Researchers at the National Institutes of Health have developed a three-dimensional structure that allows them to see how and where disease mutations on the Twinkle protein cause mitochondrial disease. This protein is involved in helping cells use the energy that our bodies convert from food. Until this 3D structure is developed, researchers have only models and cannot determine how these mutations cause disease. Mitochondrial diseases are a group of inherited diseases that affect 1 in 5,000 people and have few treatments. "For the first time, we can map mutations that cause these devastating diseases," said lead author Dr. Amanda A. Riccio, a researcher at the Mitochondrial DNA Replication Group at the National Institute for Environmental Health Sciences (NIEHS), part of the NIH. "Clinicians can now see where these mutations are located and can use this information to help identify the cause and help families make choices, including deciding to have more children." The new findings are particularly important for the development of targeted therapies for patients with mitochondrial diseases, such as progressive external eye paralysis, which leads to loss of muscle function associated with eye and eyelid movements; Penot syndrome, a rare genetic disorder that may lead to hearing loss; hereditary neurological diseases—infantile-onset spinocerebellar ataxia; and hepato-cerebral mitochondrial DNA (mtDNA) failure syndrome, a genetic disorder that can lead to liver failure and neurological complications in infants. This study shows how NIEHS researchers were the first to accurately map clinically relevant variants of Twinkle helicase, an enzyme that unwinds the double helix structure of mitochondrial DNA. The Twinkle structure and all coordinates are now freely available to all researchers at the Protein Data Bank in open data. "Researchers have not figured out the structure of Twinkle for many years. This is a very difficult protein to process," said Dr. William C. Copeland, head of the mitochondrial DNA replication group and corresponding author of the paper. "By stabilizing proteins and using the best equipment in the world, we were able to construct the last deleted fraction of the human mitochondrial DNA replicon." The researchers used cryo-electron microscopy (Cryo-EM) to allow them to see the complex structure of the interior of the protein and hundreds of amino acid or amino acid residues, and how they interact. Mitochondria, which are responsible for energy production, are especially prone to mutations. Mutations in mtDNA disrupt their ability to efficiently produce energy for cells. Unlike other specialized structures in cells, mitochondria have their own DNA. In the nucleus, there are two copies of each chromosome, but in mitochondria there may be thousands of copies of mtDNA. Having a large number of mitochondrial chromosomes allows cells to tolerate some mutations, but accumulating too many copies of the mutation can lead to mitochondrial disease. For the study, the researchers used a clinical mutation, W315L, to resolve this structure, which is known to cause progressive external ophthalmoplegia. Using Cryo-EM, they were able to observe thousands of protein particles appearing in different orientations. The final structure shows the circular arrangement of the polyprotein. They also used mass spectrometry to verify the structure, followed by computer simulations to understand why mutations cause disease. In the blink of an eye, they were able to map up to 25 disease-causing mutations. They found that many of the disease mutations are located right at the junction of two protein subunits, suggesting that mutations in this region weaken the subunits' interactions so that the helicase cannot function. "The arrangement of Twinkle is much like a puzzle. Clinical mutations may change the shape of Twinkle fragments, which may no longer fit together properly for the intended function," explained Riccio. "The beauty of Dr. Riccio and his team's work is that this structure allows you to see so many disease mutations clustered in one place," said author Matthew J. Longley, Ph.D., a NIEHS investigator. "It is very rare for a paper to explain so many clinical mutations. Thanks to this work, we are one step closer to having information that can be used to develop treatments for these debilitating diseases."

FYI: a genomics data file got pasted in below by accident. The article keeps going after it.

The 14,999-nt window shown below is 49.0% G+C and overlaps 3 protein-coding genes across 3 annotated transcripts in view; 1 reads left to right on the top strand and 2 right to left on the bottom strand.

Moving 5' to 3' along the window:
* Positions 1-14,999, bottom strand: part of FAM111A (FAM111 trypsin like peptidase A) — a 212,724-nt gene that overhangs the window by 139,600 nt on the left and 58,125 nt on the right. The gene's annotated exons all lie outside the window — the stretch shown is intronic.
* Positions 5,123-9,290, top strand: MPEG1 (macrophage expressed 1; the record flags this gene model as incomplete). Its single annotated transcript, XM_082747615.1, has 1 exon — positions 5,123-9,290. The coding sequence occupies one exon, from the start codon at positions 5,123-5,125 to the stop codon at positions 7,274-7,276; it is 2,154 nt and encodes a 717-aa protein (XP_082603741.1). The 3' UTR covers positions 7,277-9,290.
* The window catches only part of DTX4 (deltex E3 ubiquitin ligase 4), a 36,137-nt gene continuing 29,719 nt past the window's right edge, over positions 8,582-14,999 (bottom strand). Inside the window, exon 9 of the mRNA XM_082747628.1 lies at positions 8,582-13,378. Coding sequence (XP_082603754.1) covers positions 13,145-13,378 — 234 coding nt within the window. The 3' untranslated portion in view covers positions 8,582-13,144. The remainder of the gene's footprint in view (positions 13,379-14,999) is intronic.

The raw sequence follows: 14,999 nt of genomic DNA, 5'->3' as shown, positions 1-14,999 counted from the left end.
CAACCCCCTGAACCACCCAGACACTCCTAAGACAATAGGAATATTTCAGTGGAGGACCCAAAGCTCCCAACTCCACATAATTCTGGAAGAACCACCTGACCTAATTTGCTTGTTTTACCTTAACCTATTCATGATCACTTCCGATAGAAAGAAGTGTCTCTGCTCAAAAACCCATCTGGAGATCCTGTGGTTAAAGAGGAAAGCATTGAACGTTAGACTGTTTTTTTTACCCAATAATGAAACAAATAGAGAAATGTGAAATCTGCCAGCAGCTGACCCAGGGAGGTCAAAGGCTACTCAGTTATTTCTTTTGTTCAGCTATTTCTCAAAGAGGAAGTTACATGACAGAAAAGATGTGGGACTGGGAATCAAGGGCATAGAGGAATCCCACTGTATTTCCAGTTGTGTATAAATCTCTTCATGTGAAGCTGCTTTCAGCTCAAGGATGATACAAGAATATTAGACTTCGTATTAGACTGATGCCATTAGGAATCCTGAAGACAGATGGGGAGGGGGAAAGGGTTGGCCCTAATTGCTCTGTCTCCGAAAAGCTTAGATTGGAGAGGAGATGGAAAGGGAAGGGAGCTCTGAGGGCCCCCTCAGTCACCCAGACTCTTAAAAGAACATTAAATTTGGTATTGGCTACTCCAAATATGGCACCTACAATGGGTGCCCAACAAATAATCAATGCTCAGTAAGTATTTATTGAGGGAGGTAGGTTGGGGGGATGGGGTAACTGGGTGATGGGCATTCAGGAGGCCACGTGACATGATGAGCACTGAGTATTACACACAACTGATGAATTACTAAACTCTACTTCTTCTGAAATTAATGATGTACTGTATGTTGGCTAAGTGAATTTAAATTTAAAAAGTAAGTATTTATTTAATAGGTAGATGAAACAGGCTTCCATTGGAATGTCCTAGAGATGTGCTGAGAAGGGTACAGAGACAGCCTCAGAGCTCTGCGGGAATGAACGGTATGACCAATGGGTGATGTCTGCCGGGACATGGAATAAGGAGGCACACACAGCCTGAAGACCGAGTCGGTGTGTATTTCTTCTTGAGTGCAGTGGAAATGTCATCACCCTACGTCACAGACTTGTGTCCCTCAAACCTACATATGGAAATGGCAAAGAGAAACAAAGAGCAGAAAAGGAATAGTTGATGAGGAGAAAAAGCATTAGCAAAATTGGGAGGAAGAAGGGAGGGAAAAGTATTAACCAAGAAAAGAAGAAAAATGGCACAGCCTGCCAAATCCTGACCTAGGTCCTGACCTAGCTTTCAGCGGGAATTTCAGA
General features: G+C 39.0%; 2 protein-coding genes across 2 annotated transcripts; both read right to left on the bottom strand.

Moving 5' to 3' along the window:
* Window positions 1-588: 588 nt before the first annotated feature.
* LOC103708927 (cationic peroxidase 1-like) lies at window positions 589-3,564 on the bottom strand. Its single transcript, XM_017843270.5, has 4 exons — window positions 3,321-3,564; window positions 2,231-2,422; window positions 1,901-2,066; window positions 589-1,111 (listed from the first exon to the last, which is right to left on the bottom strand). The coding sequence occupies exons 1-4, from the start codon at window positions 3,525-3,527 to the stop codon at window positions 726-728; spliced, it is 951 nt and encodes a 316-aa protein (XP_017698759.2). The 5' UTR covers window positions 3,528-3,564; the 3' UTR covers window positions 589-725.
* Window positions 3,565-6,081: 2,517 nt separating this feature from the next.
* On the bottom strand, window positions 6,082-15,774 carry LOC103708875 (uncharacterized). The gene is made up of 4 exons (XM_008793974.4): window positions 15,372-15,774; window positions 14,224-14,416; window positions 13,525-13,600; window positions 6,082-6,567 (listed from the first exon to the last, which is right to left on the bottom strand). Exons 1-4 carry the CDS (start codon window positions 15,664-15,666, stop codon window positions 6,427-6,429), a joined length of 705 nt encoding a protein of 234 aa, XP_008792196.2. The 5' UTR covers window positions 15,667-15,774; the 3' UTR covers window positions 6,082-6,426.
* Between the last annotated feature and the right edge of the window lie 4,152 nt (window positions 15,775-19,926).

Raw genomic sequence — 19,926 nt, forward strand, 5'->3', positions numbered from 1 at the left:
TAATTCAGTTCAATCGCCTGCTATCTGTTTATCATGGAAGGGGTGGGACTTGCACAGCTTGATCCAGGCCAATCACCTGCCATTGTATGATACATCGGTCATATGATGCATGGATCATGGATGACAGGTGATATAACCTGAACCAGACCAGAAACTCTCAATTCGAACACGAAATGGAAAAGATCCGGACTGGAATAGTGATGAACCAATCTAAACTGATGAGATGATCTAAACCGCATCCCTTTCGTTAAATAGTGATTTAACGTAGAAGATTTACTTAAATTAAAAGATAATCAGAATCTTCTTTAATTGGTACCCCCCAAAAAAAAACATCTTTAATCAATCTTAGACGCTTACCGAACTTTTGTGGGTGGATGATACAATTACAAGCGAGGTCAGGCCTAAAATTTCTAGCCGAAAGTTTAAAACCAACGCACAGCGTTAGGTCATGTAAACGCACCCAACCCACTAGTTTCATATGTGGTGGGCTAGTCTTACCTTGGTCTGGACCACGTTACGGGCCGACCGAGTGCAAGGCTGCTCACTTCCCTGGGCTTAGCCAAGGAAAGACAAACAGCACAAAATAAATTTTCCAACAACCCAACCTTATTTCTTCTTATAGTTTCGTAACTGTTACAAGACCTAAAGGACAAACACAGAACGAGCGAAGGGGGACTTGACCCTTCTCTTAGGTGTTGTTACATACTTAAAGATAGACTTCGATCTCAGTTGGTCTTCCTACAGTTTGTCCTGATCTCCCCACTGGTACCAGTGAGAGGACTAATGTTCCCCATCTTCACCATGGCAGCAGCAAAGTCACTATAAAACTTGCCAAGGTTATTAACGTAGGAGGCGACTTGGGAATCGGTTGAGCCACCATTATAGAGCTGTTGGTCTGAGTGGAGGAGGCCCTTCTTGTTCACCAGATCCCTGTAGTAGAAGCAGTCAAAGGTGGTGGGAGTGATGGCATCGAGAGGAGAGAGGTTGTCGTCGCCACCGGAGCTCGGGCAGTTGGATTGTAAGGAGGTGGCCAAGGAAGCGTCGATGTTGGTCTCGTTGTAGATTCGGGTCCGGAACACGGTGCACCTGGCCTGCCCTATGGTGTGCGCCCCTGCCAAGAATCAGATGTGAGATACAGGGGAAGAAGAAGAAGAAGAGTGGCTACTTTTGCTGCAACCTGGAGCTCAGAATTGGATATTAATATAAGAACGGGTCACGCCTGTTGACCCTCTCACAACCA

Written by Creative Biostructure
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